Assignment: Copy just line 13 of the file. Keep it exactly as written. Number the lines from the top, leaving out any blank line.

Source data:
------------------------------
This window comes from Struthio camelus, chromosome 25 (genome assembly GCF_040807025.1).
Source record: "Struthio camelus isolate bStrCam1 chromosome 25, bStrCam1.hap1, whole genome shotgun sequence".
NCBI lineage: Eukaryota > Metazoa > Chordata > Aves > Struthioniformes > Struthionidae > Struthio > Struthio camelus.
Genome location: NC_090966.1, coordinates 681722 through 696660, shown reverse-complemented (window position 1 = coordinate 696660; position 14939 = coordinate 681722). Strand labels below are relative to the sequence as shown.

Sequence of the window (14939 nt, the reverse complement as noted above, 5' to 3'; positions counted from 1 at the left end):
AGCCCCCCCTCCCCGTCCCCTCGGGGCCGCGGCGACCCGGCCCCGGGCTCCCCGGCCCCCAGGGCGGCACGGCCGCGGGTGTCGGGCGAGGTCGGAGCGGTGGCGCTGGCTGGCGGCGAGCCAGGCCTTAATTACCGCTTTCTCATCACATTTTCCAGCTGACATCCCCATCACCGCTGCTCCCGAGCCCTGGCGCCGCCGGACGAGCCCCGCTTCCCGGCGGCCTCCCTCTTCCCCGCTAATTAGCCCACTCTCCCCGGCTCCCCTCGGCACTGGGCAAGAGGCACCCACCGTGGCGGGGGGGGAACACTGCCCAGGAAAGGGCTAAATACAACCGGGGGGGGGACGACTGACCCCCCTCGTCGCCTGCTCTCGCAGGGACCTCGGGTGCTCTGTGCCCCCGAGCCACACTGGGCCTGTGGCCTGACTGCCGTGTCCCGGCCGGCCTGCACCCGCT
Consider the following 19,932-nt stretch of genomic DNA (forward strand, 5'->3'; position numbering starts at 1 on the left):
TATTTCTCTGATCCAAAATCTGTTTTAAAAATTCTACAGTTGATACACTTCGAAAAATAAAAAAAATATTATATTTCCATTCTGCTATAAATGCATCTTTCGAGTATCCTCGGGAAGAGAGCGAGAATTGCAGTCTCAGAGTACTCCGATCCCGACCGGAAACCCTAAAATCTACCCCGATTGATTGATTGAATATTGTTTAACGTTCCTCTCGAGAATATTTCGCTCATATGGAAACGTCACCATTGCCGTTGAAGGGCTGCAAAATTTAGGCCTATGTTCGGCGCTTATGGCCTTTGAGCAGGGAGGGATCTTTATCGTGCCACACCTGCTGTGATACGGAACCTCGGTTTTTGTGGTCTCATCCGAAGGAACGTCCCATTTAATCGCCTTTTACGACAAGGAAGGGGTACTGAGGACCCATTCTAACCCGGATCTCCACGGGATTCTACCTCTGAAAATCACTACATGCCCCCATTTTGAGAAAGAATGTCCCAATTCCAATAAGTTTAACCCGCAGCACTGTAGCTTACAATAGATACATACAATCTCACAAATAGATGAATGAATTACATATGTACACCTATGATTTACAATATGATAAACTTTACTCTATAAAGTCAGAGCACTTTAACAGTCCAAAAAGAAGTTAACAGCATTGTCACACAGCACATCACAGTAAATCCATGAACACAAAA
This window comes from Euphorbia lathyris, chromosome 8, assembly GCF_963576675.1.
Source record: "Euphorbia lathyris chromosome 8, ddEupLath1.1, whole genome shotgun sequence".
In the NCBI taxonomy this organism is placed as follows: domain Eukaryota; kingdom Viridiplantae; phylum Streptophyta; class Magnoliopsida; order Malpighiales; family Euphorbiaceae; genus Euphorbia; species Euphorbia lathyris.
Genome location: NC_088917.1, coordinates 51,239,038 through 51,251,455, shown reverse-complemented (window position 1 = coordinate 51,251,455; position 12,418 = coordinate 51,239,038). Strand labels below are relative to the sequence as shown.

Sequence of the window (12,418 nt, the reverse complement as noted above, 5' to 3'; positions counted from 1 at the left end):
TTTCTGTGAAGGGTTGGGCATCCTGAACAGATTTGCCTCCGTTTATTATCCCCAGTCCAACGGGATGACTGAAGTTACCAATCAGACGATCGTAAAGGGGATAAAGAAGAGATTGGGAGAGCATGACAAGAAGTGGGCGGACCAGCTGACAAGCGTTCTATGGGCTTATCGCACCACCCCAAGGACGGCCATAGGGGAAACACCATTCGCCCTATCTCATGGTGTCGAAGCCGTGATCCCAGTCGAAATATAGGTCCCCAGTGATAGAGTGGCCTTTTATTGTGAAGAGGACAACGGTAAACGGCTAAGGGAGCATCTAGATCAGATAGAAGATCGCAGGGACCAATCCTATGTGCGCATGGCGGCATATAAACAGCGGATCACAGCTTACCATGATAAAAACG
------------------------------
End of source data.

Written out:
Sequence of the window (12,418 nt, the reverse complement as noted above, 5' to 3'; positions counted from 1 at the left end):